As manufacturers begin to consider the development of parts and components that will need to be micro molded, it is important to bear in mind some key issues from project inception. The start of any micro molding project should begin with all stages required in product development considered from the earliest preliminary design. You need to understand the basic design approach and really bottom out what you can and cannot do, as when micro molding, even the smallest design change can be catastrophic and completely derail a project.
Design for Manufacturability (DfM) is a fundamental consideration when micro molding. In fact micro molders suggest that there should be a subset of DfM, basically DfMM (design for micro manufacturability), as the rules of the game are so different when designing miniature parts or parts with very precise elements and tight tolerances.
Design engineers can create the most incredible parts, but they can be impossible to make. Any design at the micro scale requires careful attention to what might otherwise not be a big deal for larger parts. Each micro molding project is unique in terms of geometric complexity, shape, and can be made in a wide range of materials, all of which will ultimately affect the ability to manufacture.
In this article we will focus heavily on issues concerning material choice, again a vital and early consideration when initiating a product design. A material change can have a profound effect on a part that has exacting levels of detail. Any design engineer will be used to considering stack tolerances and stack dimensions, but when parts get smaller and smaller, the amount of change becomes more of a limiting factor.
If a material is used in a macro molding application its behavior is likely to vary wildly from its use in a micro molding application. This plays to the fact that success when micro molding requires a close and collaborative relationship with a company expert in the vagaries of the micro molding process, and aware of the critical need to select the right material early in the design phase of product development.
Ultimately, material choice has a direct influence on end-use part functionality and it affects tolerance attainment, the achievement of dimensional objectives, and strength parameters. It also has a direct and obvious impact on the cost and timeliness of manufacturing.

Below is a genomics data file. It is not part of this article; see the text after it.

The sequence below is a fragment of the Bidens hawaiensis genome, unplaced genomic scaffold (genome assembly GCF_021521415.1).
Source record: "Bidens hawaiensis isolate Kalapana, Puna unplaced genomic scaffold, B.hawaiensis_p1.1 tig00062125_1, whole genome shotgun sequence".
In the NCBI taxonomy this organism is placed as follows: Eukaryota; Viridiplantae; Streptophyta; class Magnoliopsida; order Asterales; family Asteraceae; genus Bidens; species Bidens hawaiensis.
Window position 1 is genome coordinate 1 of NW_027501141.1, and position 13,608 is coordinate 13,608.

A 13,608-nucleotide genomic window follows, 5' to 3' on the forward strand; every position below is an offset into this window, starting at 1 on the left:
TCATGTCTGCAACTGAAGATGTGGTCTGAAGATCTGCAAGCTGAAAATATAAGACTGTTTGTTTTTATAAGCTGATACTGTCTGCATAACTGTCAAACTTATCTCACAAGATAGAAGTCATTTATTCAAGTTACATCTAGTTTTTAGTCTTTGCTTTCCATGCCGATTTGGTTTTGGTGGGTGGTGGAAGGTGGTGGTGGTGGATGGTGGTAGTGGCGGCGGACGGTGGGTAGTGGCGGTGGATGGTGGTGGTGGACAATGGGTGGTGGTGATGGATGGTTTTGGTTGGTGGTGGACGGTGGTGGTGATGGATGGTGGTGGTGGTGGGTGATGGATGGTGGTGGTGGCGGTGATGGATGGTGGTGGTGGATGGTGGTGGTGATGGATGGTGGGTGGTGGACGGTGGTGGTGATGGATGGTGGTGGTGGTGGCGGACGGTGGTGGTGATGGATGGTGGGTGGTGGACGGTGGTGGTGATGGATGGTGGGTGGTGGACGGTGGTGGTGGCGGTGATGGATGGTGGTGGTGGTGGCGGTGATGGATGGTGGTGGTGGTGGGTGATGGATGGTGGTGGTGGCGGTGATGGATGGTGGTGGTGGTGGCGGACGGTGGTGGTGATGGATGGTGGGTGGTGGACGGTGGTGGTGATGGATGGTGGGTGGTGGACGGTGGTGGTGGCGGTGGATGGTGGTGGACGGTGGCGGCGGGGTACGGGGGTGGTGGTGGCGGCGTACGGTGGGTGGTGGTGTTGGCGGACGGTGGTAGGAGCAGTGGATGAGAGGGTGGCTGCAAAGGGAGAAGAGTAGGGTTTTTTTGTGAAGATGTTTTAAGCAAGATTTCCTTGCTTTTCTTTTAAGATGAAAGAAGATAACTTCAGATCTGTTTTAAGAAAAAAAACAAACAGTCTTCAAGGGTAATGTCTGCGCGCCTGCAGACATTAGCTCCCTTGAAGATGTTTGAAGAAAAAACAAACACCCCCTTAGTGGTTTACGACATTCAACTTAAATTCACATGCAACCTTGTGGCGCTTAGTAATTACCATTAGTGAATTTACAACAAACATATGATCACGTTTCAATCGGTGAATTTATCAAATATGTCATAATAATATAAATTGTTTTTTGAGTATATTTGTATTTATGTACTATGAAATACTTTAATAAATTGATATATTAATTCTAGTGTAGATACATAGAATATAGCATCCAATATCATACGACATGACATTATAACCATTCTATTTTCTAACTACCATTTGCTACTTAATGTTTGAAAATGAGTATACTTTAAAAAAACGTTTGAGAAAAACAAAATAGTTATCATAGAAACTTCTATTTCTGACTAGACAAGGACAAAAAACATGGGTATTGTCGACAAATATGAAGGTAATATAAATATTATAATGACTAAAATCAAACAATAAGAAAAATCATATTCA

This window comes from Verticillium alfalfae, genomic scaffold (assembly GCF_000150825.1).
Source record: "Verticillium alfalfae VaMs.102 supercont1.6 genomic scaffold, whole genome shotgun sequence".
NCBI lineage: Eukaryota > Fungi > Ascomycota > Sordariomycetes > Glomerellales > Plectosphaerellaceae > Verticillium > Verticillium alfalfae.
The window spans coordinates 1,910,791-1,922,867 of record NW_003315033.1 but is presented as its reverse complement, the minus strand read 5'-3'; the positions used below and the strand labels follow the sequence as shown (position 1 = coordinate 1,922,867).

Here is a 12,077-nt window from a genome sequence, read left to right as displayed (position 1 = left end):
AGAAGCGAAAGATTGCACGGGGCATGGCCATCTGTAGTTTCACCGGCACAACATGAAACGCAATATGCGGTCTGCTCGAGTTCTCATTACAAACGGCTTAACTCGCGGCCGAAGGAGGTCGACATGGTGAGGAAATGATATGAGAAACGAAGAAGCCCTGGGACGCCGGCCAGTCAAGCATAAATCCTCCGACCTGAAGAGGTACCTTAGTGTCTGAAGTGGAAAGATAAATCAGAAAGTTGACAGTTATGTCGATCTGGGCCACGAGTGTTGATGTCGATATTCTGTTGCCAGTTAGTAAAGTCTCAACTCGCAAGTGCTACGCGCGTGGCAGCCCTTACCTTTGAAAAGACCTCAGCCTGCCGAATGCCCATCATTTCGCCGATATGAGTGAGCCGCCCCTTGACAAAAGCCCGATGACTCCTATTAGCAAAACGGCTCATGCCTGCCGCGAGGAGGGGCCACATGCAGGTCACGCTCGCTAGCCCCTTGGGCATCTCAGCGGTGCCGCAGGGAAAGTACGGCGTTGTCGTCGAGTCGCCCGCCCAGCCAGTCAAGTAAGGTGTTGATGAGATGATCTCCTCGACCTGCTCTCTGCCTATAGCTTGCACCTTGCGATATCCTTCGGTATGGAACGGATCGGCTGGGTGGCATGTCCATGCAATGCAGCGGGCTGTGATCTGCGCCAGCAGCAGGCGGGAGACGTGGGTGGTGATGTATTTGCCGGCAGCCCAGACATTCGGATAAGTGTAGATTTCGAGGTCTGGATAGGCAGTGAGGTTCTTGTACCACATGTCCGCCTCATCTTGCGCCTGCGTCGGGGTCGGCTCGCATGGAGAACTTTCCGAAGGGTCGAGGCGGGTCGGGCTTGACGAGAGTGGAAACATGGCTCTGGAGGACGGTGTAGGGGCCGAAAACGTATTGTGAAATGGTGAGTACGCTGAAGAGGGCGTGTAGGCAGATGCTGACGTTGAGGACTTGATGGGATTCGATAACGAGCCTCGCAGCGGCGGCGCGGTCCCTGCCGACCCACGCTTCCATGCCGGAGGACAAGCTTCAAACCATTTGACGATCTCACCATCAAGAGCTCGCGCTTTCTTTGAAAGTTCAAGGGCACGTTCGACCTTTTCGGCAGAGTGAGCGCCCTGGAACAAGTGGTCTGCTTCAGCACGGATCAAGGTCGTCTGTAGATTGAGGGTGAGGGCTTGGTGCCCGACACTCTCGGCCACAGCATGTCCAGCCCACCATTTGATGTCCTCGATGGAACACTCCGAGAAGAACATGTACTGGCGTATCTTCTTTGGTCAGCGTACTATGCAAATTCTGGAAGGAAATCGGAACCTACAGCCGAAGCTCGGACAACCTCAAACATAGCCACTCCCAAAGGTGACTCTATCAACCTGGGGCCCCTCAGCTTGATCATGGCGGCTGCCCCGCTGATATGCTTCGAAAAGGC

Materials for micro molding
Many relatively standard materials are used in micro molding applications, including but by no means restricted to Polyethylene (PE), Polypropylene (PP), Nylon (Polyamide), Polycarbonate (PC), Delrin (Acetal / Polyoxymethylene / POM), Polysulfone (PSU), and Polybutylene terephthalate (PBT). Micro molding, however, often requires the use of more exotic materials like PEEK, PEI (Ultem®), carbon-filled LCP, or glass-filled nylons which are are commonplace. Soft durometer or elastomeric resins are also prominent. Direct experience with these materials in the context of micro molding is another part of valuable know-how needed to maximize the performance of the resin/part design combination.
Even in macro product design scenarios material selection can be complicated as it is a trade-off between what is best for the functionality of the part or component being designed, and if it is possible to mold it into the shape required. When looking at micro molding applications, however, where limits are often extreme, the issue becomes more complicated.
The typical route to material selection is to match the functional part requirements with material datasheets. However, most datasheets are based on the manufacture of much larger parts, and this will reflect on recommended gate size and flow properties etc…
So some manufacturers looking to micro mold follow datasheets, and then see sub-optimal results when the parts are molded. This can lead to premature design iterations, or in extreme cases the abandonment of projects all together.